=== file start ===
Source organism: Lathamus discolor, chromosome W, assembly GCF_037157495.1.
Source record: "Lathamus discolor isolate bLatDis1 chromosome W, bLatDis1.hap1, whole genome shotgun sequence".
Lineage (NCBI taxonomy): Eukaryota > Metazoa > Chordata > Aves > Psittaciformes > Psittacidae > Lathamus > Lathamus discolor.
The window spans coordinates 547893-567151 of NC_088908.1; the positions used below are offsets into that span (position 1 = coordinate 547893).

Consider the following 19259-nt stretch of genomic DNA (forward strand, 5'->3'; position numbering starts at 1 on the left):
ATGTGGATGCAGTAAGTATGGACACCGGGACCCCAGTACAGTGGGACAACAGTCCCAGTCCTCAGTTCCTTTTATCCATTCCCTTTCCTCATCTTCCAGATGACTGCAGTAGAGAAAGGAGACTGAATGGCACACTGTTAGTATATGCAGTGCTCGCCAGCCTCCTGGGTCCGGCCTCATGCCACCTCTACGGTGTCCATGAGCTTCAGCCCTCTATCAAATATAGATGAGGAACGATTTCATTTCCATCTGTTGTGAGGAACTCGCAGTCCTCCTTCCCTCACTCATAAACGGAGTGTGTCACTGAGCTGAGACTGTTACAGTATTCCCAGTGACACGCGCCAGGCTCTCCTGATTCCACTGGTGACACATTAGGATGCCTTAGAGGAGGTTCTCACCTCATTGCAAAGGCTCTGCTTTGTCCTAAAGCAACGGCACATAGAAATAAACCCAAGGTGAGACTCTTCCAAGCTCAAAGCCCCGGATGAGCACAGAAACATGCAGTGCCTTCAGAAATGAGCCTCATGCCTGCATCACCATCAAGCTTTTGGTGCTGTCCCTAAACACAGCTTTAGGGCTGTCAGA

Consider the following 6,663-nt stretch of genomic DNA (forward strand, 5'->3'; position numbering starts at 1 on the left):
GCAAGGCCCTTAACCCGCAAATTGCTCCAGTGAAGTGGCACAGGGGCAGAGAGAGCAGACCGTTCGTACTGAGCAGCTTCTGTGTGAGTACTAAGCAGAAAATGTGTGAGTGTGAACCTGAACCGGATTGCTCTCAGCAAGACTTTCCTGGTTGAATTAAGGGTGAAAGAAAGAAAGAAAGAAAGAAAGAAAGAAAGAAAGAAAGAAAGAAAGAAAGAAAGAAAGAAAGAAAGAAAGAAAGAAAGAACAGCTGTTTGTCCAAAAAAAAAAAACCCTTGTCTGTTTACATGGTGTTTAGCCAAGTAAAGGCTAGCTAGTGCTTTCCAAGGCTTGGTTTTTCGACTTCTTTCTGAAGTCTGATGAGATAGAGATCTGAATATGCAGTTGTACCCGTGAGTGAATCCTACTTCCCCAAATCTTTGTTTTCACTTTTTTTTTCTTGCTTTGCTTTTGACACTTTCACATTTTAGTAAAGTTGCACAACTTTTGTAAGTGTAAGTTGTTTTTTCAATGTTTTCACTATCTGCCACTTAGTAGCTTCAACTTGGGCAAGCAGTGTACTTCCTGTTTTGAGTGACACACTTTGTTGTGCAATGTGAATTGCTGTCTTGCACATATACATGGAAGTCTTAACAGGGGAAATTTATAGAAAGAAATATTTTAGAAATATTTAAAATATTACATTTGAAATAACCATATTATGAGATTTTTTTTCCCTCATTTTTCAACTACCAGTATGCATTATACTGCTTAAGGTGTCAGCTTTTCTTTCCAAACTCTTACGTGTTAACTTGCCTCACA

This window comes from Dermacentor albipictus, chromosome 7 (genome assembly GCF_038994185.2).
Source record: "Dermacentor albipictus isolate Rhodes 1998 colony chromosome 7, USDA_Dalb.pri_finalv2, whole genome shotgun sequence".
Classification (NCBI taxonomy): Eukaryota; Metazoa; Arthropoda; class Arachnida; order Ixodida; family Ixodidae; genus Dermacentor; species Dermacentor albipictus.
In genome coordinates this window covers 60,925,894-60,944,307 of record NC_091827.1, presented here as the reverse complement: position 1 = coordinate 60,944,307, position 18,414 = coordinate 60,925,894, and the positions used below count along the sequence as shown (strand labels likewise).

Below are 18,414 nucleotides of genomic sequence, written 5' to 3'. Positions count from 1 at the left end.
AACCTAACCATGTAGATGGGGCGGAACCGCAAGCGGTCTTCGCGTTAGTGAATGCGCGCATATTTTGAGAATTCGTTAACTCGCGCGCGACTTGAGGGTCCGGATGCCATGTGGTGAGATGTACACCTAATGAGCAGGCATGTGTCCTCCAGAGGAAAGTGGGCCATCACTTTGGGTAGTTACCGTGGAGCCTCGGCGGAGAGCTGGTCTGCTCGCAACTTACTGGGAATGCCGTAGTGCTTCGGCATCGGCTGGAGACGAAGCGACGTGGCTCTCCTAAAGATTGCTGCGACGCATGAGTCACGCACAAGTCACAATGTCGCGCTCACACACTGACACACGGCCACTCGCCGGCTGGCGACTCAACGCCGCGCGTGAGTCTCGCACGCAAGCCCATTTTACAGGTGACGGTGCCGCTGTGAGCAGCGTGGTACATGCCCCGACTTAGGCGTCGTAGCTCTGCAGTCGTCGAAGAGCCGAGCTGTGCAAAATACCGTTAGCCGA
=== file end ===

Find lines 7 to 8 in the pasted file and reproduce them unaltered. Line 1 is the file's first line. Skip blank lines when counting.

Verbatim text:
Consider the following 6,663-nt stretch of genomic DNA (forward strand, 5'->3'; position numbering starts at 1 on the left):
GCAAGGCCCTTAACCCGCAAATTGCTCCAGTGAAGTGGCACAGGGGCAGAGAGAGCAGACCGTTCGTACTGAGCAGCTTCTGTGTGAGTACTAAGCAGAAAATGTGTGAGTGTGAACCTGAACCGGATTGCTCTCAGCAAGACTTTCCTGGTTGAATTAAGGGTGAAAGAAAGAAAGAAAGAAAGAAAGAAAGAAAGAAAGAAAGAAAGAAAGAAAGAAAGAAAGAAAGAAAGAAAGAAAGAAAGAACAGCTGTTTGTCCAAAAAAAAAAAACCCTTGTCTGTTTACATGGTGTTTAGCCAAGTAAAGGCTAGCTAGTGCTTTCCAAGGCTTGGTTTTTCGACTTCTTTCTGAAGTCTGATGAGATAGAGATCTGAATATGCAGTTGTACCCGTGAGTGAATCCTACTTCCCCAAATCTTTGTTTTCACTTTTTTTTTCTTGCTTTGCTTTTGACACTTTCACATTTTAGTAAAGTTGCACAACTTTTGTAAGTGTAAGTTGTTTTTTCAATGTTTTCACTATCTGCCACTTAGTAGCTTCAACTTGGGCAAGCAGTGTACTTCCTGTTTTGAGTGACACACTTTGTTGTGCAATGTGAATTGCTGTCTTGCACATATACATGGAAGTCTTAACAGGGGAAATTTATAGAAAGAAATATTTTAGAAATATTTAAAATATTACATTTGAAATAACCATATTATGAGATTTTTTTTCCCTCATTTTTCAACTACCAGTATGCATTATACTGCTTAAGGTGTCAGCTTTTCTTTCCAAACTCTTACGTGTTAACTTGCCTCACA